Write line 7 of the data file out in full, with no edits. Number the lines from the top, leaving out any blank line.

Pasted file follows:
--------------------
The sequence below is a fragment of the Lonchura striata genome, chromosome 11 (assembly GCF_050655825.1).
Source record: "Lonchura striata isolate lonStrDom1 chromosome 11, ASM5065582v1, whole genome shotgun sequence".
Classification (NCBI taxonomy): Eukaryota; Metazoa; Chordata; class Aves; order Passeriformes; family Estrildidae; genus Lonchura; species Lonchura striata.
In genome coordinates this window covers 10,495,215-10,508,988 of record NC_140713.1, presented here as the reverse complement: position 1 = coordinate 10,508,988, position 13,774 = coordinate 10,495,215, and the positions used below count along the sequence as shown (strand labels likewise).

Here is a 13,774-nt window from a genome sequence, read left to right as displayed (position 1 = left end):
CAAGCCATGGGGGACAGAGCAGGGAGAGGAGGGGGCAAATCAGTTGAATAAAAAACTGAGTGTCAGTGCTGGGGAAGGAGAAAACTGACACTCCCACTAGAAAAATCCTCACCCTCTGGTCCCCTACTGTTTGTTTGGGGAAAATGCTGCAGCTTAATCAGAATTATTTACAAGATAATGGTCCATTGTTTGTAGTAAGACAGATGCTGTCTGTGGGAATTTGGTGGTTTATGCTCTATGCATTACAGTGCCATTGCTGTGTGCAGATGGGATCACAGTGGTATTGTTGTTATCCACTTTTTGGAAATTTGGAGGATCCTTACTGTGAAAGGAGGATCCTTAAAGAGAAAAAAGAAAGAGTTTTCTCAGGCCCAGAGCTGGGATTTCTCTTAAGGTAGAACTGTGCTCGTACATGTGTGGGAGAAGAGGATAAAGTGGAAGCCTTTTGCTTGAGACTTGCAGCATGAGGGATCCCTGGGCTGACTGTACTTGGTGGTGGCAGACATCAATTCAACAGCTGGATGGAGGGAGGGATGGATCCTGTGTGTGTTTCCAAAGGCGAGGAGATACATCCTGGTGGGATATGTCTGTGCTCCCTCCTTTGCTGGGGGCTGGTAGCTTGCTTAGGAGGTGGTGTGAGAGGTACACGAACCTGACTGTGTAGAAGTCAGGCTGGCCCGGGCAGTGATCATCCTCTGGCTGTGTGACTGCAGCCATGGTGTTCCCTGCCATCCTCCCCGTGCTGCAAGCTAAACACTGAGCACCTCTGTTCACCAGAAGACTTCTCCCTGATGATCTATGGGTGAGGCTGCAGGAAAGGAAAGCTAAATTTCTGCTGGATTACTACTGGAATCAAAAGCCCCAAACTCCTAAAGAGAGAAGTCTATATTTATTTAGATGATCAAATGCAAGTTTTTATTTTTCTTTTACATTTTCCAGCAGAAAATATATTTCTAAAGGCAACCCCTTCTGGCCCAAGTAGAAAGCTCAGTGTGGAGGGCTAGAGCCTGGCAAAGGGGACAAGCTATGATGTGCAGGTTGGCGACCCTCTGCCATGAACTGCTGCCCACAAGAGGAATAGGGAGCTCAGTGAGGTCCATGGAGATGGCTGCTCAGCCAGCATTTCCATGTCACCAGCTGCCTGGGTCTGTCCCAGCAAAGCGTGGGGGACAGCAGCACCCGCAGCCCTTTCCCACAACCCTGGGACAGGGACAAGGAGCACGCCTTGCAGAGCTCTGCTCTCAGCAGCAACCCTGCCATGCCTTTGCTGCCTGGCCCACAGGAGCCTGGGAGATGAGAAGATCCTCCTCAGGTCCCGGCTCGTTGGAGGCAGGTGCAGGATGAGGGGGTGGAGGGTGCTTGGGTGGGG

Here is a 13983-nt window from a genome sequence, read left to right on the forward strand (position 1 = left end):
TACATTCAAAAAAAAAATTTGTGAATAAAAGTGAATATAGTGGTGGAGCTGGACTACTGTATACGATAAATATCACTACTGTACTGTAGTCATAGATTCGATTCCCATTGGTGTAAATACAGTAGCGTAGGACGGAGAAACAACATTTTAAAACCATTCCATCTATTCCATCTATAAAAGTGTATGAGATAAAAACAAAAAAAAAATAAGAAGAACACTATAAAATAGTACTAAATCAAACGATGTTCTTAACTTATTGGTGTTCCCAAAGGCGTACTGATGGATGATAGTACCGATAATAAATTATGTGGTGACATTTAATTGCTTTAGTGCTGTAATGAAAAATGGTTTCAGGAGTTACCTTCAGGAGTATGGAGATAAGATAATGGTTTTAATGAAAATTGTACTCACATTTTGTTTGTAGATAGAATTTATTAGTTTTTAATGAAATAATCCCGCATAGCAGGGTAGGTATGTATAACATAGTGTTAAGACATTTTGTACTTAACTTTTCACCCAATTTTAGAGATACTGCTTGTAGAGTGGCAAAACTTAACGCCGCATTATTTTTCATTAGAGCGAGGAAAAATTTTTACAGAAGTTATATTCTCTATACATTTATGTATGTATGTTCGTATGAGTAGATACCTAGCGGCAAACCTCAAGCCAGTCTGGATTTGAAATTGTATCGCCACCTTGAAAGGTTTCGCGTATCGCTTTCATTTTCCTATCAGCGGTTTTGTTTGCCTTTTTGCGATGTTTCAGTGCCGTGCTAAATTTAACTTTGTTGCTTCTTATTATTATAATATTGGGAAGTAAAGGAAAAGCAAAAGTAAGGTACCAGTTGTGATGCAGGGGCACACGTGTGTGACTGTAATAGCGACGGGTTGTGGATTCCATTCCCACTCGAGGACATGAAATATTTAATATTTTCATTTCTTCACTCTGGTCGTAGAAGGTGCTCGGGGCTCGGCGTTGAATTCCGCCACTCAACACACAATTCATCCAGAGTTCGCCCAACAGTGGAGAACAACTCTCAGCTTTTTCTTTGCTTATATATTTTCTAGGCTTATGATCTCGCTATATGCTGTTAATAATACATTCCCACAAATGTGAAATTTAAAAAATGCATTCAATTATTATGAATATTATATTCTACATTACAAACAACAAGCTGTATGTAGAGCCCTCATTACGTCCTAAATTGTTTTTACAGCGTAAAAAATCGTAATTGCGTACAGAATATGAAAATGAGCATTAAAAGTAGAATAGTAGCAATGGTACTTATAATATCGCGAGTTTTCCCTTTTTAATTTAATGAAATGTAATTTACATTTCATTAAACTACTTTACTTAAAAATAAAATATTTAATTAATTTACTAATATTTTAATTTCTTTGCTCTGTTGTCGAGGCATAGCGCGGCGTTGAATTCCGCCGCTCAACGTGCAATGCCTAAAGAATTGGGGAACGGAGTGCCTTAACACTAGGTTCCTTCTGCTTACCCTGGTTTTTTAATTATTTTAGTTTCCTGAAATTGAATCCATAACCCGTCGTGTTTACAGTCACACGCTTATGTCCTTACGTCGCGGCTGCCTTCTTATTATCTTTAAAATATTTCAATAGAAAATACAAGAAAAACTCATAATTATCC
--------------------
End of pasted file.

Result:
Here is a 13983-nt window from a genome sequence, read left to right on the forward strand (position 1 = left end):